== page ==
Recently, a new poet was referred to me. They were informed that I was a reputable editor with a soft spot for emerging poets. I was informed that this was a newly found poet, with potential, who was a bit rough around the edges, just needed some polishing and he’d be “fine”. With this pitiful introduction, I agreed to take a look at the work involved. My first meeting with whom we shall call Bob the poet, was less than inspiring.
We sat across from one another at a small wooden table. I smiled and introduced myself, understanding that it was likely he had never before worked with an editor, and of the two of us, he might be the more nervous. I wanted to make sure he felt comfortable and safe. Writers are a notoriously sensitive bunch when it comes to their work, which is understandable; and poets tend to be more so than other writers. So there we sat, in a local, bustling, coffee shop, perhaps both wondering how this encounter would go. Or, so I thought.
“Well, let’s get started, shall we? Do you mind if I take a glance over a few pieces to get a general idea of what we’re working with?” I asked.
“I don’t really see why I need an editor; it’s poetry.” Bob the poet replied, shifting the portfolio in his hands. Almost begrudgingly it seemed, he handed me his work.
This did not bode well. The meeting went well enough, with effort applied, but it made me think. It wasn’t the first time I’d heard that argument, and it still bothers me.
Poets have this tendency to believe they are immune to the law of first drafts being complete crap. Sometimes, yes, this is true, There are rare occasions when a piece is perfect, flawless on the first incarnation. This is incredibly rare, EVEN within poetry.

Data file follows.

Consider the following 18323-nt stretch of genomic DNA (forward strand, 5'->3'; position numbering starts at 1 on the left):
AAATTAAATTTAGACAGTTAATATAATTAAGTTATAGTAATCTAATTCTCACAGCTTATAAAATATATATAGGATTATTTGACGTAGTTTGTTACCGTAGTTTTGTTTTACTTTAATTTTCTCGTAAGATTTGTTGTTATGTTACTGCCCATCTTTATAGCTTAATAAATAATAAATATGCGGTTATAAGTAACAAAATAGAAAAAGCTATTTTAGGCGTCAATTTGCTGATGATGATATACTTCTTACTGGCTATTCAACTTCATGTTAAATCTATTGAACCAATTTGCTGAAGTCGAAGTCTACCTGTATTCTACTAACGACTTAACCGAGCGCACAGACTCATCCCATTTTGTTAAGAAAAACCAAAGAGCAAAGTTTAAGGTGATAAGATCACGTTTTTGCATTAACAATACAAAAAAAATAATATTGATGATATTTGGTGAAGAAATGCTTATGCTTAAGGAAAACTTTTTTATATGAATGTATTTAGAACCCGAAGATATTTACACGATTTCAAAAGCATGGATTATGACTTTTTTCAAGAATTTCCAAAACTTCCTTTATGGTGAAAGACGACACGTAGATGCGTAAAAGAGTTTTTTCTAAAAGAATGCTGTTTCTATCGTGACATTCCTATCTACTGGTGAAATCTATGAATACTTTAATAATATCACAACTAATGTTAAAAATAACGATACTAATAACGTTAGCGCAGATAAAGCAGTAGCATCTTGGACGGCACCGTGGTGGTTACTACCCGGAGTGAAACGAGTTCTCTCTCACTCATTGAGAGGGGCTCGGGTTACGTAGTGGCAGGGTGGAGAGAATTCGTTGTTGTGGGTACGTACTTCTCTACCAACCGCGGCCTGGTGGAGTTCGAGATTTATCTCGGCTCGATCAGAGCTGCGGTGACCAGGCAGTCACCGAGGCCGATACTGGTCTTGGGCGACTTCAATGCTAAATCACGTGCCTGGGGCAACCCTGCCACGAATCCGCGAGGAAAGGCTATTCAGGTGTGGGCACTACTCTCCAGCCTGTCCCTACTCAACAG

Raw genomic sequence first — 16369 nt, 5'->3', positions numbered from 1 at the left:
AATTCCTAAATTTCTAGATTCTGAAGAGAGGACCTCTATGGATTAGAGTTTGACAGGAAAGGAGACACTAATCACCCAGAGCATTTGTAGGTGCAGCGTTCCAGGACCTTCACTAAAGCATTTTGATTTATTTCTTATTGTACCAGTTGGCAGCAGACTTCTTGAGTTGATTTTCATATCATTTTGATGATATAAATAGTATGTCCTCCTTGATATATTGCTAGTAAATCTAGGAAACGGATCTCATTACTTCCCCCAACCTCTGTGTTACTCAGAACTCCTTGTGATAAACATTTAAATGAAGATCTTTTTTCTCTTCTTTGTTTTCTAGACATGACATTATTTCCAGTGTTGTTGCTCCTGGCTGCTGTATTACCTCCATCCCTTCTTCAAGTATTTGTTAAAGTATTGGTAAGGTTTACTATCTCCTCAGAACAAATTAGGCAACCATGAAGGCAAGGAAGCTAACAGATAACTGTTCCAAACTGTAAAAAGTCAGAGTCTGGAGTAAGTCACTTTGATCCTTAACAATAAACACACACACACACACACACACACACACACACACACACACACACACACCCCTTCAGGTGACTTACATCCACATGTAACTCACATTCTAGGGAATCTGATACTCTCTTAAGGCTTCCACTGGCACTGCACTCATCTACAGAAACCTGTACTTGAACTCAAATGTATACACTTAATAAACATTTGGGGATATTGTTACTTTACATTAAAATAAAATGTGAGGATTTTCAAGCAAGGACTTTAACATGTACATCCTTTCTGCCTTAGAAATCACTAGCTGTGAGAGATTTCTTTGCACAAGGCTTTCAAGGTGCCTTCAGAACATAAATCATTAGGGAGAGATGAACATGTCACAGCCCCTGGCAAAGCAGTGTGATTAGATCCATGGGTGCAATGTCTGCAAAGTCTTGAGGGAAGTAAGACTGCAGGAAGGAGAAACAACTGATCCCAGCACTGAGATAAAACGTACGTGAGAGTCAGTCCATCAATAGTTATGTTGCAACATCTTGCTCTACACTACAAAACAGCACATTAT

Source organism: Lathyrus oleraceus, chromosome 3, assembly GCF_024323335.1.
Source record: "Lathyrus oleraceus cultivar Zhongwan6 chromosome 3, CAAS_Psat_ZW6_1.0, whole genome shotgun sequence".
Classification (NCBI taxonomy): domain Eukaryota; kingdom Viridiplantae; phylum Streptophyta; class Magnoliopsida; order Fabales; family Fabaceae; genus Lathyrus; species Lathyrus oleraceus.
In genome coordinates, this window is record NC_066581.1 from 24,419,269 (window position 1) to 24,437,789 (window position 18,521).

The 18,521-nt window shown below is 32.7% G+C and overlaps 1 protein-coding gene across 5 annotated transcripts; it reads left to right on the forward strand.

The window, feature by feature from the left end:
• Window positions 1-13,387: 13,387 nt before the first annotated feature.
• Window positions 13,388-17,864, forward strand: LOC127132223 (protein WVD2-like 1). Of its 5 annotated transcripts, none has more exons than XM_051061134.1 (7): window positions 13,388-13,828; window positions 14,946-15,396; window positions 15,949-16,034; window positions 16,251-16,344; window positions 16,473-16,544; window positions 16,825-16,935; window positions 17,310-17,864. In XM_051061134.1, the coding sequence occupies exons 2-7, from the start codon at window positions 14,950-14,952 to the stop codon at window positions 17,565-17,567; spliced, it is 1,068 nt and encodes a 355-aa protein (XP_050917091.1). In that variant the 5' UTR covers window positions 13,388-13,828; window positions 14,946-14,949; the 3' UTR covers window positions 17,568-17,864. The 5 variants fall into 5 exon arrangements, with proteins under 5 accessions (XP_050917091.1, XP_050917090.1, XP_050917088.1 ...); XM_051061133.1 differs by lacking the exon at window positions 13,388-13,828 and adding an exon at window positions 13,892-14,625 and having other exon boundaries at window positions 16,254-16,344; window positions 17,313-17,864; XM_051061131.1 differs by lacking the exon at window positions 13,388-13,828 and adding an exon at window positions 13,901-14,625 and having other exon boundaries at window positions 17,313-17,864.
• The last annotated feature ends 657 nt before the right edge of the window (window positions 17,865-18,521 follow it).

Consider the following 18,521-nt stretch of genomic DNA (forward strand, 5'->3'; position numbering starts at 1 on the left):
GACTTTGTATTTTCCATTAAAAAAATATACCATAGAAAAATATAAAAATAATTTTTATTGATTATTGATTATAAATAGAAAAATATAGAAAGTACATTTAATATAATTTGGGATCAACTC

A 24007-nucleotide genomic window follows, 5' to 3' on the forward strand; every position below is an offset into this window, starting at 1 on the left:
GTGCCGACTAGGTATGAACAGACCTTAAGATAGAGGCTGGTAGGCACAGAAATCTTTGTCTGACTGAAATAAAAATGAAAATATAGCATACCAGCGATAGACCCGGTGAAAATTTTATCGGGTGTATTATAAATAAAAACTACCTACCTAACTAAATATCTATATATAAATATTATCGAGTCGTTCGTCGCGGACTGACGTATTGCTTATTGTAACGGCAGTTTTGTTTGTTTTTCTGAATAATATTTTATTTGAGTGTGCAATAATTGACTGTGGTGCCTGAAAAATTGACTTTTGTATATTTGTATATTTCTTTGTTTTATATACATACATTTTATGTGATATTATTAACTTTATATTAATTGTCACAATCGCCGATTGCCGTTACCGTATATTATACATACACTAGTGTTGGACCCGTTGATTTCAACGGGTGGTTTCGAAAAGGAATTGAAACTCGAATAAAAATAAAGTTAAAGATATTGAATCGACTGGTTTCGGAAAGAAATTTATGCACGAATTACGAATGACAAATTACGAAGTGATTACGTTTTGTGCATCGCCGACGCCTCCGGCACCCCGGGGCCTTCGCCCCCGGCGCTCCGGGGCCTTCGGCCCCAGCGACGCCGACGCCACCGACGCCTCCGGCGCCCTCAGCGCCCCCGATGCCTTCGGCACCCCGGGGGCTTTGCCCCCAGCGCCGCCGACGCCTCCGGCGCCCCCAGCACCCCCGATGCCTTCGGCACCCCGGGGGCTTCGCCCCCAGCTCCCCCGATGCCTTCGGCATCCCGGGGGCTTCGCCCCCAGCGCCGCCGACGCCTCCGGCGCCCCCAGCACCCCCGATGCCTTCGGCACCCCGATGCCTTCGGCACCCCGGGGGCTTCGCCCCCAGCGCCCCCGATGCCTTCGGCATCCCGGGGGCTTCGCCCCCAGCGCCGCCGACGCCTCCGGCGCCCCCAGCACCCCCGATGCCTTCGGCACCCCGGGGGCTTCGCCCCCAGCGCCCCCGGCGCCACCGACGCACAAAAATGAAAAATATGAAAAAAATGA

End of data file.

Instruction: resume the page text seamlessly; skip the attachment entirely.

It is possible, depending on the style and form chosen, that there may be little to no editing to do. Still, editing should be equally, if not more important to the poet. Within poetry, everything has meaning. Every character should have relevance. The word choice, the meter, the punctuation or lack thereof, the enjambments, all are meaningful. There is so much to consider with writing poetry; having a second pair of eyes is essential. When you are describing emotion or idea, perhaps things that have no physical form, we have no way of knowing the exact way our words will read to another, or what image we will produce in their mind. We can imagine, but what if the image generated isn’t what we expected, or hoped? Then it is time to evaluate how to properly convey what you wish to communicate. This is what editors do, among other things. Let us help, it’s what we do best.
Poetry needs editing; one should no sooner submit a chapbook of unedited work than they would an unedited novel. So, write that piece. Then, shelve that piece for a month and return to it. If you still can’t find any edits, before submitting, maybe it’s time to look for an editor. Word of mouth is a major part of how freelance editors gain clients. They can often be found on job boards such as Upwork.com or others. You might also find them lurking in social networking circles. Check out your local library, often they have bulletin boards up with postings from local freelancers, looking for work. Ask around, on a per-piece basis, the rates may be as low as $ 0.02/a word, locally or online. Still, be safe in all encounters with strangers, despite the professional interaction, and feel free to ask for references. You want a quality editor, not just the cheapest work you can find. That doesn’t mean the lowest bid on your job will be inferior, in fact often the low bids are young editors trying to get what work they can and develop a reputation. The advantage here is, they want so badly to become reputable that they will work tirelessly on your piece, and they will perfect it before sending it back to you. On the other hand, they may have less experience than the more established and more expensive editor.
Consider your options. Finding an editor that works well with you is essential. Sometimes personalities clash, and you’re giving a person a thing you’ve slaved over, it’s an important choice. Most are happy to help, willing to listen, and genuinely want to work with you, just make sure you’re comfortable with your choice.